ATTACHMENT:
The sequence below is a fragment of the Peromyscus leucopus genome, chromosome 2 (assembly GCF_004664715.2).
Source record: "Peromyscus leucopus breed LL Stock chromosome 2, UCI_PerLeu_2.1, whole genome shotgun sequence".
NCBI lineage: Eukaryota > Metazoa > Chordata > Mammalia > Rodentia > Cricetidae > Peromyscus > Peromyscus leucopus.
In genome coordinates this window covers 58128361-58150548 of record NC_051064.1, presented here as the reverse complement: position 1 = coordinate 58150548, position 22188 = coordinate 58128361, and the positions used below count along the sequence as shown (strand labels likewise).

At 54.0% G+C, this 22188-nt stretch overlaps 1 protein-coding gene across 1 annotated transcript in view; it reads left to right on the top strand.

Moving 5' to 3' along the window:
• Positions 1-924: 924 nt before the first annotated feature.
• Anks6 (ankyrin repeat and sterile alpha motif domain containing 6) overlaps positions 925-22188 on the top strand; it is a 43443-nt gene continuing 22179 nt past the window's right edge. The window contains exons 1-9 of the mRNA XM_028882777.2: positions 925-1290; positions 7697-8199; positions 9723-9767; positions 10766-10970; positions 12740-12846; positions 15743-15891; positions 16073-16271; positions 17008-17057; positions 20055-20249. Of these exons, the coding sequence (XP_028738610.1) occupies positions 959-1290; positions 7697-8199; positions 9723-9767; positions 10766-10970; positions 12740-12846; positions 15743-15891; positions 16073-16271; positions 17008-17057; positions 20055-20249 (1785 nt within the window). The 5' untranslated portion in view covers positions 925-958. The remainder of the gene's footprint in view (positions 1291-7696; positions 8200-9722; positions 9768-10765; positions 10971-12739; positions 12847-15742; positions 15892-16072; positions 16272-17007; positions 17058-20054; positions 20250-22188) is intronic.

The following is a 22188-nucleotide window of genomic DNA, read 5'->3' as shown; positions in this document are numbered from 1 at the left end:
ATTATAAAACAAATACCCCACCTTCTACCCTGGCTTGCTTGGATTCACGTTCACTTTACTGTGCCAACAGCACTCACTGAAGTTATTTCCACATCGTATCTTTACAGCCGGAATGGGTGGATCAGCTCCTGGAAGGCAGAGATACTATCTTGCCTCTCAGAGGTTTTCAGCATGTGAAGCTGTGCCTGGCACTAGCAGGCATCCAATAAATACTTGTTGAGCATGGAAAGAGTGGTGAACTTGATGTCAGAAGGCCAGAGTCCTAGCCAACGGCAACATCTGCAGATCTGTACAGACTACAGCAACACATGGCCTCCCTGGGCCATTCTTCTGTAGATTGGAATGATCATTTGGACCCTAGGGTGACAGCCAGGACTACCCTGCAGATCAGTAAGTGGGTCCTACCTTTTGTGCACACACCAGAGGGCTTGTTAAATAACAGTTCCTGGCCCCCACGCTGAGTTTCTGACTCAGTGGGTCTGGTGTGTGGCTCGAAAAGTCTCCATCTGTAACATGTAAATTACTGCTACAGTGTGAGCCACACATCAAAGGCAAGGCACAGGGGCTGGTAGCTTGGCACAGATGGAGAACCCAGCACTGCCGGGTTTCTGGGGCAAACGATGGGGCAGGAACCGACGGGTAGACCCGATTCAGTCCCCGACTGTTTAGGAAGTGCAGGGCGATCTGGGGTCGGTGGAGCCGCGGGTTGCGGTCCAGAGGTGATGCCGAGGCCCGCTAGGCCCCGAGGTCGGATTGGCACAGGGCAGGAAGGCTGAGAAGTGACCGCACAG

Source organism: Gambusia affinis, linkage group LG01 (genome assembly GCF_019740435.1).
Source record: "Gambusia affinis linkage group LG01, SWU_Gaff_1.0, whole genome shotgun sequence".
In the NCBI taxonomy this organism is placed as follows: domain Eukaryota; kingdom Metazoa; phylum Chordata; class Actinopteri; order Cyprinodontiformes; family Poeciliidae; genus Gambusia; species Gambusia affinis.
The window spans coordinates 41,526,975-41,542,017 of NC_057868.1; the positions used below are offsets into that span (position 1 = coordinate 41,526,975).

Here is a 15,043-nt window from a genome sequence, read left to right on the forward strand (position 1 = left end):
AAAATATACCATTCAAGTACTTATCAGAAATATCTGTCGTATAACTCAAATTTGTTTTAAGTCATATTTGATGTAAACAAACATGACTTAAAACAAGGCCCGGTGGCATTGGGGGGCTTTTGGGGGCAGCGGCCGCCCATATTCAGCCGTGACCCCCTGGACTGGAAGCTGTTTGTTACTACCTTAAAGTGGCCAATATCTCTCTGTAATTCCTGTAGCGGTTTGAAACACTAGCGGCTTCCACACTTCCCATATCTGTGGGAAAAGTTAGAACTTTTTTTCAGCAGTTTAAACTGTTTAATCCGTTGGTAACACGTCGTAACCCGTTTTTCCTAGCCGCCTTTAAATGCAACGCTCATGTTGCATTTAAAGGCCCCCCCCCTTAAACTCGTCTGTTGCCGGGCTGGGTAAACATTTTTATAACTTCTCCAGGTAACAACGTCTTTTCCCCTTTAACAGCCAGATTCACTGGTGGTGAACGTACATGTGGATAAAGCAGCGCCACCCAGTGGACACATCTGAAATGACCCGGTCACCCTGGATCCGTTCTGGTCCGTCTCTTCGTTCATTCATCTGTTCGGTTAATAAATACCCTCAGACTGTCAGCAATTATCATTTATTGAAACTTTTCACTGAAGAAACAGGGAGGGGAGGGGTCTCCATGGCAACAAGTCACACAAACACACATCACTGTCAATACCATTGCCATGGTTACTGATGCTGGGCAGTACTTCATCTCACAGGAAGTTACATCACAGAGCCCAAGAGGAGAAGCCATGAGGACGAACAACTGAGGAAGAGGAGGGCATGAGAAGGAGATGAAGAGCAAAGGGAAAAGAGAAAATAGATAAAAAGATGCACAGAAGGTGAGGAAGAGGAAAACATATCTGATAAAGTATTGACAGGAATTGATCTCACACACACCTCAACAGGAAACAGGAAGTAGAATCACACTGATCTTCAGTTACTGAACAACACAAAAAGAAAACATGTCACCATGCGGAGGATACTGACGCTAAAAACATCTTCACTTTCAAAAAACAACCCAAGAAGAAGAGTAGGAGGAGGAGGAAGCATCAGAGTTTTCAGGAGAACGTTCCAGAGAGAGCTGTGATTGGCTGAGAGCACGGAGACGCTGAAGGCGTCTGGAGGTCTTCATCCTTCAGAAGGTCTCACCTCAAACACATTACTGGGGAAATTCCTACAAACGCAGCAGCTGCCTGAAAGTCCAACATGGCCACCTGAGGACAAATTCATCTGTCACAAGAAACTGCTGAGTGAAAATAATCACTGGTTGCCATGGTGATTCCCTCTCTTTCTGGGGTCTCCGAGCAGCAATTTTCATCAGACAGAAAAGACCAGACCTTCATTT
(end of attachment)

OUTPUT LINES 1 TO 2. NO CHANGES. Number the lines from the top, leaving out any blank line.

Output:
The sequence below is a fragment of the Peromyscus leucopus genome, chromosome 2 (assembly GCF_004664715.2).
Source record: "Peromyscus leucopus breed LL Stock chromosome 2, UCI_PerLeu_2.1, whole genome shotgun sequence".